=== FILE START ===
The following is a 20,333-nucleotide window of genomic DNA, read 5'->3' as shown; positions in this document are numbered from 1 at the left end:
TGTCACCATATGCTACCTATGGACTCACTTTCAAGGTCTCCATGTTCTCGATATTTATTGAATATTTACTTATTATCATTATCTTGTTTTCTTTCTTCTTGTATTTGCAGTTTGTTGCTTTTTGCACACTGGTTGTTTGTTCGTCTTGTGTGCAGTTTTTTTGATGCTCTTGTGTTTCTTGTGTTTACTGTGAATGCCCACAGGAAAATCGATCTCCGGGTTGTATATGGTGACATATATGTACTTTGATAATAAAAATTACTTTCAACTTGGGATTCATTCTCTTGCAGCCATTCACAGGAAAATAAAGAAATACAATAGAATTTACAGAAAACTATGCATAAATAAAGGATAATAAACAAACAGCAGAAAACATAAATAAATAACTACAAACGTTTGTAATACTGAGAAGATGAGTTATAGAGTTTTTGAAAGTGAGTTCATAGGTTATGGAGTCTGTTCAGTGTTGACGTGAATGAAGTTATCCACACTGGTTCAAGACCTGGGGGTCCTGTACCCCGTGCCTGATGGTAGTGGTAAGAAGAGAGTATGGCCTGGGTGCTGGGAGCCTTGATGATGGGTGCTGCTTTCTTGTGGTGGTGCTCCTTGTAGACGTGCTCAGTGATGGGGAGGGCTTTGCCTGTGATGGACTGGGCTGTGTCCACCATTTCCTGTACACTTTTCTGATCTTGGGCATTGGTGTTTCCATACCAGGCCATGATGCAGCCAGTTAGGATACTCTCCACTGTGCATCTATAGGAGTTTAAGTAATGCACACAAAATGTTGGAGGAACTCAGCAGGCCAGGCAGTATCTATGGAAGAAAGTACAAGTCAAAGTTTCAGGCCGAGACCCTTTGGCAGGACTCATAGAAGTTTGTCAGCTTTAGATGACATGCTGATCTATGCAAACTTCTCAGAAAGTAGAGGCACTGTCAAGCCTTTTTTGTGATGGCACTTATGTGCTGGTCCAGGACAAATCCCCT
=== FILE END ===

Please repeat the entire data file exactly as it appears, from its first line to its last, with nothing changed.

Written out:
The following is a 20,333-nucleotide window of genomic DNA, read 5'->3' as shown; positions in this document are numbered from 1 at the left end:
TGTCACCATATGCTACCTATGGACTCACTTTCAAGGTCTCCATGTTCTCGATATTTATTGAATATTTACTTATTATCATTATCTTGTTTTCTTTCTTCTTGTATTTGCAGTTTGTTGCTTTTTGCACACTGGTTGTTTGTTCGTCTTGTGTGCAGTTTTTTTGATGCTCTTGTGTTTCTTGTGTTTACTGTGAATGCCCACAGGAAAATCGATCTCCGGGTTGTATATGGTGACATATATGTACTTTGATAATAAAAATTACTTTCAACTTGGGATTCATTCTCTTGCAGCCATTCACAGGAAAATAAAGAAATACAATAGAATTTACAGAAAACTATGCATAAATAAAGGATAATAAACAAACAGCAGAAAACATAAATAAATAACTACAAACGTTTGTAATACTGAGAAGATGAGTTATAGAGTTTTTGAAAGTGAGTTCATAGGTTATGGAGTCTGTTCAGTGTTGACGTGAATGAAGTTATCCACACTGGTTCAAGACCTGGGGGTCCTGTACCCCGTGCCTGATGGTAGTGGTAAGAAGAGAGTATGGCCTGGGTGCTGGGAGCCTTGATGATGGGTGCTGCTTTCTTGTGGTGGTGCTCCTTGTAGACGTGCTCAGTGATGGGGAGGGCTTTGCCTGTGATGGACTGGGCTGTGTCCACCATTTCCTGTACACTTTTCTGATCTTGGGCATTGGTGTTTCCATACCAGGCCATGATGCAGCCAGTTAGGATACTCTCCACTGTGCATCTATAGGAGTTTAAGTAATGCACACAAAATGTTGGAGGAACTCAGCAGGCCAGGCAGTATCTATGGAAGAAAGTACAAGTCAAAGTTTCAGGCCGAGACCCTTTGGCAGGACTCATAGAAGTTTGTCAGCTTTAGATGACATGCTGATCTATGCAAACTTCTCAGAAAGTAGAGGCACTGTCAAGCCTTTTTTGTGATGGCACTTATGTGCTGGTCCAGGACAAATCCCCT